2017 – November 24 – Republished from 1917 news from the park

From Larry Smith, Jacksonville, Oregon: The following news items were drawn from the Mail Tribune archives from 100 years ago today. [also published in the 1917 section]

November 24, 1917

A much-welcomed feature at Crater Lake park next summer will be inauguration of burro service and horse service at the park, according to Aleck Sparrow, supervisor of Crater Lake National park. The burros will carry people who wish to go down to the lake and back, but cannot stand the exertion at that altitude, over the new trail from the rim to the water’s edge.

“The department is doing everything possible to attract people to this wonderful but comparatively little-known national park,” said Mr. Sparrow today, “and while much improvement work was done this past season, many improvements are yet to be made. However, Crater Lake is fast coming to the front as one of the world’s wonder places.

“During the past season much construction work was done in Crater Lake National park. Over six miles of road and eight miles of trail were built. The road around the rim will be 35 miles long and will be finished next season. After the construction work is completed it is the intention of the department to hard surface or gravel these roads. The rim road is destined to be one of the finest scenic drives in this country.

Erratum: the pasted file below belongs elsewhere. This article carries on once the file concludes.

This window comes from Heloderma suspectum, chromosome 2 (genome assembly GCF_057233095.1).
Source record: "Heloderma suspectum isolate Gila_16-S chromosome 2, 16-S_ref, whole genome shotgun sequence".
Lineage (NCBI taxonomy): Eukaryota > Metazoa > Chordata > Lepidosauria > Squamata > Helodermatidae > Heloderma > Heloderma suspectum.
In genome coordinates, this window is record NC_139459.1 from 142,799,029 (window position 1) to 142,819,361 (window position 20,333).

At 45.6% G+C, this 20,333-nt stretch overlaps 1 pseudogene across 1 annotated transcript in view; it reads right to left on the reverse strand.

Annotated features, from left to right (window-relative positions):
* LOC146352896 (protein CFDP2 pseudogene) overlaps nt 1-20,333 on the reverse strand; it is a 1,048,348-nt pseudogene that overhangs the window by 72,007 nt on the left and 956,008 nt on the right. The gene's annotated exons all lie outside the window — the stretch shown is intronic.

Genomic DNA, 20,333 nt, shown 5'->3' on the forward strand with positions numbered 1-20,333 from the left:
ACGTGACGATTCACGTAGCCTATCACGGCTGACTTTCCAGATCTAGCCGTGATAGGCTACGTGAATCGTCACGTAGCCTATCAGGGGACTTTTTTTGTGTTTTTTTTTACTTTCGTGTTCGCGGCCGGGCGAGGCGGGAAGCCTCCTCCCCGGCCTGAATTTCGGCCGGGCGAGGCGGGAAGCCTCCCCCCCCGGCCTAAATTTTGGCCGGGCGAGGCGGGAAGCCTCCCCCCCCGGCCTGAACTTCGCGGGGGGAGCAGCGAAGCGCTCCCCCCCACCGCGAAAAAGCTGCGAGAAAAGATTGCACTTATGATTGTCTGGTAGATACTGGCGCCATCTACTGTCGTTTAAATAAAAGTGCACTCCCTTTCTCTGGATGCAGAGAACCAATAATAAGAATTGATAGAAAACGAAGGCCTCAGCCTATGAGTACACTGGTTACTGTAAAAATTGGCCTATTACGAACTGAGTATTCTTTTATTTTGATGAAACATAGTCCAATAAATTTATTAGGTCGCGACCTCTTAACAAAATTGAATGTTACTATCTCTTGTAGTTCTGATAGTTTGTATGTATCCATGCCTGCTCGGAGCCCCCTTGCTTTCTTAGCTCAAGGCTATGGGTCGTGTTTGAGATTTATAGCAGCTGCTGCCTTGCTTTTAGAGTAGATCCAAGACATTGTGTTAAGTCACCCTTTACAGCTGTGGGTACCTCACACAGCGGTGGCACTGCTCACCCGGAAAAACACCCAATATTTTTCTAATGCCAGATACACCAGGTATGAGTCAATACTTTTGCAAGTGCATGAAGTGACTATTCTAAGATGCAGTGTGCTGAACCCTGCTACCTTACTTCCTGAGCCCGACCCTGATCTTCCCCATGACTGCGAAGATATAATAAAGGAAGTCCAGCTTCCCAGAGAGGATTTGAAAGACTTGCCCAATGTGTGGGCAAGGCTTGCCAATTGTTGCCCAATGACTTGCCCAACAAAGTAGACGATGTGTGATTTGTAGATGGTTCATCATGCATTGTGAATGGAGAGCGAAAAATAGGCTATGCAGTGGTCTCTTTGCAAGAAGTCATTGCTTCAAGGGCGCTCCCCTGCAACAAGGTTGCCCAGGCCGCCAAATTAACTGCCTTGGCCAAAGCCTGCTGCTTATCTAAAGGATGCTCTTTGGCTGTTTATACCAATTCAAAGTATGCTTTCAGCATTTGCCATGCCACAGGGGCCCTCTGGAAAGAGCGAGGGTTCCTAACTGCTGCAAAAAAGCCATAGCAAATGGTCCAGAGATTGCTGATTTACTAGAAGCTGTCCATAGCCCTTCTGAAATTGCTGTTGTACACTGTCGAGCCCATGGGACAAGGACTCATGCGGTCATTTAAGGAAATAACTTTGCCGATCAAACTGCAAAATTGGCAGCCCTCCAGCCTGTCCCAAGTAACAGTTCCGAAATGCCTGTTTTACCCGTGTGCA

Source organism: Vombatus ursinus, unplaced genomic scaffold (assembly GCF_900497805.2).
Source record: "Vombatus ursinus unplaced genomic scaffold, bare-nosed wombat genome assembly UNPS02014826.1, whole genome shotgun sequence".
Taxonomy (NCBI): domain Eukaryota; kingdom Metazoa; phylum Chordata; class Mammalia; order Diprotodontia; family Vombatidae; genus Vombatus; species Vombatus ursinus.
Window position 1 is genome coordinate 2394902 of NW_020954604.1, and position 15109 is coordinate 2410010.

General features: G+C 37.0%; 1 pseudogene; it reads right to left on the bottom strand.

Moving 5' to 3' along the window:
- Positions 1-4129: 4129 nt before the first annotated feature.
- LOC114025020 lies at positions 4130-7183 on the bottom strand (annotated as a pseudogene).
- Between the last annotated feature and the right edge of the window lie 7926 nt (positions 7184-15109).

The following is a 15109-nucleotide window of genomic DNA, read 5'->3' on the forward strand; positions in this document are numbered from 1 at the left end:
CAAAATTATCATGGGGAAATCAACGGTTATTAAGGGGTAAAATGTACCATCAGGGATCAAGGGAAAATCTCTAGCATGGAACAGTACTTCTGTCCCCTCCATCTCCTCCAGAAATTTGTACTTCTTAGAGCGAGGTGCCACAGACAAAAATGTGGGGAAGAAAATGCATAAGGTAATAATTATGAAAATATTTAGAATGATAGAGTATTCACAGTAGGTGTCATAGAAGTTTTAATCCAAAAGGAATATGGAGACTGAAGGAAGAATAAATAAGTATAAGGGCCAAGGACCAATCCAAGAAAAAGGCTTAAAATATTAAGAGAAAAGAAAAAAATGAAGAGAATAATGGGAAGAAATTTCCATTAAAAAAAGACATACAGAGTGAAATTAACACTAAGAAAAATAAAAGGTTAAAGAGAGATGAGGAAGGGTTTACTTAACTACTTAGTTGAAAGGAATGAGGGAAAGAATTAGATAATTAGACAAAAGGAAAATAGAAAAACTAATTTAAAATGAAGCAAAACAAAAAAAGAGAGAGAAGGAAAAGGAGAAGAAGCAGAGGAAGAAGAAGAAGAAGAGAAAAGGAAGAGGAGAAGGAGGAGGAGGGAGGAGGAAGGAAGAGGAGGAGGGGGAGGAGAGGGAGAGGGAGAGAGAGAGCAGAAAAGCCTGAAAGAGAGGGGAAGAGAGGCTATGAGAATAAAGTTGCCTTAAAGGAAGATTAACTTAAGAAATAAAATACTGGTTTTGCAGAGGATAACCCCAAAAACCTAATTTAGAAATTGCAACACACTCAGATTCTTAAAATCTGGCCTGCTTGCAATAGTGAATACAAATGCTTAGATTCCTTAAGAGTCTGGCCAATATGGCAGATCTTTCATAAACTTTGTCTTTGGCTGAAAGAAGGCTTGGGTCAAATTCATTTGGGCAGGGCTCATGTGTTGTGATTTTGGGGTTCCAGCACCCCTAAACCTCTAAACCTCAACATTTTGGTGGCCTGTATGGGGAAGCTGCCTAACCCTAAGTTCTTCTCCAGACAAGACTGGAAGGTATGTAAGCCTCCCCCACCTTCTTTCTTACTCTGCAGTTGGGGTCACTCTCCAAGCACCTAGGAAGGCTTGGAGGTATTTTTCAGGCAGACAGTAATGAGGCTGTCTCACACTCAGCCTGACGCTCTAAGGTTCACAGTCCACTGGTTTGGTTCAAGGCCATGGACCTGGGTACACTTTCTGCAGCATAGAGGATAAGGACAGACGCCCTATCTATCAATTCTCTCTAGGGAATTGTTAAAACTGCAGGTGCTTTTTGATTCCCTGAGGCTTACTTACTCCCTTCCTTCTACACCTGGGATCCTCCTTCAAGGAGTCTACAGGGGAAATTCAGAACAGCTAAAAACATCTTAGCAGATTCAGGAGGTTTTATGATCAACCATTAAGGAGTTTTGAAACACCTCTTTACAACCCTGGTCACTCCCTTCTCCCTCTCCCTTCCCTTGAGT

“Among the trails built this summer is one along the rim, west from the hotel to the Watchman peak, 5½ miles, with an

unobstructed view of the lake for the entire distance. It is passable for foot or horseback.

“Another trail follows the rim east from the hotel to the top of Garfield peak, 1½ miles, elevation 8,060 feet, where a magnificent view of the lake and surrounding country is obtained.

“The most important trail constructed this year is the one from the hotel to the boat landing, a drop of 900 feet on an approximate grade of 15 percent and 1¼ miles long. This is an easy grade for a trail and has been traversed by horses to the water.

“Two very artistic log cabins were built at the eastern and western entrances to the park.

 

Larry B. Smith
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